Sowmiya, a nurse who worked in a Bengaluru based hospital for close to five years resigned from her job and is now looking to go abroad. She said, "I was a staff nurse in the paediatric ICU. I've been looking to move to Ireland not just because of better pay, but also because the working hours are lesser, or you get paid extra for extra time.
“Even doctors don't do half the work we do. Mine is supposed to be a six hour shift, but we somehow end up staying much longer. If another department is busy, we can't just leave. We need to wait till others are free. Night shift is 12 hours, depending on how the situation is."
Based on her analysis, Sowmiya said that in Ireland, someone with her experience would probably get about Rs 1.5 lakh and working hours are just 37 hours a week. They would get night allowance, extra pay for extra hours and compensation if they work on public holidays.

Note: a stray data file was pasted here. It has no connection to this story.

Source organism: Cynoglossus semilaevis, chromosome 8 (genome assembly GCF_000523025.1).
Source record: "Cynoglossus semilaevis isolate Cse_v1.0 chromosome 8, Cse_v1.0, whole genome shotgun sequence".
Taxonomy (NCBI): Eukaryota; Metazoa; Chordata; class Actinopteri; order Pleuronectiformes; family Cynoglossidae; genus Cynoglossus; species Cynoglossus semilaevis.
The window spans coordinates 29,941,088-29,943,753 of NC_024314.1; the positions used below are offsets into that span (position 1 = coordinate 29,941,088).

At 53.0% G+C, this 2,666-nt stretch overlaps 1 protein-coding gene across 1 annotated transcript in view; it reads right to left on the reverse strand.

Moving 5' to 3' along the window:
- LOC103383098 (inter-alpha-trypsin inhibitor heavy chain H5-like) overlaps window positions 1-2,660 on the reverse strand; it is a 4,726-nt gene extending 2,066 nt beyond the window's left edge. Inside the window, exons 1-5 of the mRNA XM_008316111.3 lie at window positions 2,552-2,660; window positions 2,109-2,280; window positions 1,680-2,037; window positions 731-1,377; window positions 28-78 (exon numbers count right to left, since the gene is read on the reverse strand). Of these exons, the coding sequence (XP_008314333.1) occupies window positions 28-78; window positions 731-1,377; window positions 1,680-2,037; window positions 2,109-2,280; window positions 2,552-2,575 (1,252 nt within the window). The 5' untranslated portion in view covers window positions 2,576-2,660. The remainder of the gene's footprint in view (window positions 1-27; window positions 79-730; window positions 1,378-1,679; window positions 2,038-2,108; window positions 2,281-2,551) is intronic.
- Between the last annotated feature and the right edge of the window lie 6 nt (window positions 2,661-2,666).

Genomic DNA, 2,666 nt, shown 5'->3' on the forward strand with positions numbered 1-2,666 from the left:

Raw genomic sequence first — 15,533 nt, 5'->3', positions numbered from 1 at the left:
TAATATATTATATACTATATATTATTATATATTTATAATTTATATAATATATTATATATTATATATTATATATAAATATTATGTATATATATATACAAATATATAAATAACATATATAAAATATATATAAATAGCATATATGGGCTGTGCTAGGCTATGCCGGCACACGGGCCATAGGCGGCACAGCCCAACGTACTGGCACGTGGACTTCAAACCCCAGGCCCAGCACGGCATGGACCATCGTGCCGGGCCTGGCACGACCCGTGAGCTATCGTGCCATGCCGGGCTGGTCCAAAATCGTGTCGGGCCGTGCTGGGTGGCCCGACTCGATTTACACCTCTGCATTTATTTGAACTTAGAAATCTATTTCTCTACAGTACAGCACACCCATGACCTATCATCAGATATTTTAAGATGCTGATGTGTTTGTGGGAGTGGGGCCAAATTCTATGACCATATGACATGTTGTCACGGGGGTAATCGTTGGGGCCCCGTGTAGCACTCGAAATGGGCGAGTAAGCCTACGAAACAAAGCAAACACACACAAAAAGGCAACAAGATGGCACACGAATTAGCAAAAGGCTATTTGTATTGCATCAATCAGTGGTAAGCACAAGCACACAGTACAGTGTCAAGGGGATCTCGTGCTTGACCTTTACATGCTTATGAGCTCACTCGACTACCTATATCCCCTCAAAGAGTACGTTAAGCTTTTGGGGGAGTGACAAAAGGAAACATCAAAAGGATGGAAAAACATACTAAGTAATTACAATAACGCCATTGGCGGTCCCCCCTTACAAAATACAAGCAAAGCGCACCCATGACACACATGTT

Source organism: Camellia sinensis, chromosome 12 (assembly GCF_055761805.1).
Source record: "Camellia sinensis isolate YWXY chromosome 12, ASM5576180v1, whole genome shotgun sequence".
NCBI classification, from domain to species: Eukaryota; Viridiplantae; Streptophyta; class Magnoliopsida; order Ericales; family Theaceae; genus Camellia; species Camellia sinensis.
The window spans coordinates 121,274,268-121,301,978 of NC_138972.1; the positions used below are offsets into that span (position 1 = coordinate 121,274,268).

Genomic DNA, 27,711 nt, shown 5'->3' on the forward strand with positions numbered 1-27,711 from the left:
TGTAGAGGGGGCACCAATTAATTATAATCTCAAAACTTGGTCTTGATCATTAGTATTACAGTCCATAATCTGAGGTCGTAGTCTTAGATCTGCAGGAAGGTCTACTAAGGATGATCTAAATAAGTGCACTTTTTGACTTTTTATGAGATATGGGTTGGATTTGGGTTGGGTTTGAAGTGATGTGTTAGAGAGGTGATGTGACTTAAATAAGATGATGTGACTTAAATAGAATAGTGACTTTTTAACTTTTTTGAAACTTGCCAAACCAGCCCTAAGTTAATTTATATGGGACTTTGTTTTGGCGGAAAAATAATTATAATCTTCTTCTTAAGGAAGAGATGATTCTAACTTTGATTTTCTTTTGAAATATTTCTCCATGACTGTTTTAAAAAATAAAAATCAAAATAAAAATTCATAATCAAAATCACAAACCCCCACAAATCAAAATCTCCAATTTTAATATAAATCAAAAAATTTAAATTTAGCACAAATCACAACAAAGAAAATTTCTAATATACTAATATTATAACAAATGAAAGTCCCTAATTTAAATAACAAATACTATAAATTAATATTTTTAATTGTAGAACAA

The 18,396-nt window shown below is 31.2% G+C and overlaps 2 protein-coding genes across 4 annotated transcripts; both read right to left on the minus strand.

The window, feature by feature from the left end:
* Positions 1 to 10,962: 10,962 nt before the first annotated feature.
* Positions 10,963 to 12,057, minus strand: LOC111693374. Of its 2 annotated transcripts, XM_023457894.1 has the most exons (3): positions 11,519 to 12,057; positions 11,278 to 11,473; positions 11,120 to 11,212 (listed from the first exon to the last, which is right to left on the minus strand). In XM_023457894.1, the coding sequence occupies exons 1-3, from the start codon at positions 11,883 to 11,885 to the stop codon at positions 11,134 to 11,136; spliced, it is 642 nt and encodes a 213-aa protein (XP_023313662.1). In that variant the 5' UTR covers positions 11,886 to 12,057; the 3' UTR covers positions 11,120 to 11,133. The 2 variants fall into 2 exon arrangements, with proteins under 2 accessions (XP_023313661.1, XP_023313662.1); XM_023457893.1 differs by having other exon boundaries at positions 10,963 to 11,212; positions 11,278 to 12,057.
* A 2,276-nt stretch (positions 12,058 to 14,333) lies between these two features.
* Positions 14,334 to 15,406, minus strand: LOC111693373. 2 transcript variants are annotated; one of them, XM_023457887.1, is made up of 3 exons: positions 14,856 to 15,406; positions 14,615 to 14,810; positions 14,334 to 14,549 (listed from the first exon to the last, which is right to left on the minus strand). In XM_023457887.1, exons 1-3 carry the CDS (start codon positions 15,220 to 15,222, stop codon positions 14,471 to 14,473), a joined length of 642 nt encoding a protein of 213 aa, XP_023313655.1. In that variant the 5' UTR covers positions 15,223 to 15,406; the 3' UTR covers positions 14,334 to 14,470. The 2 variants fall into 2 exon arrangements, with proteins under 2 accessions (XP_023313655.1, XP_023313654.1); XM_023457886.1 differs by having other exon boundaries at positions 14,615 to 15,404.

“Prices are increasing, so why won't people move abroad when they have opportunities, especially when they give visas for the whole family after a few months?" she added. Even if she were to wait to get to a higher position, say that of a nursing supervisor, it would take about 15 years and even then the pay, according to current standards, would just be around Rs 50,000.
According to Sowmiya it's also about respect at the workplace. "Here in India, there's no credit for the work we do. Nurses have to coordinate with not just patients, but so many other departments, be it pharmacy, collection of blood samples from the lab, billing process, placing orders. We have many responsibilities apart from taking care of the patients. It gets frustrating.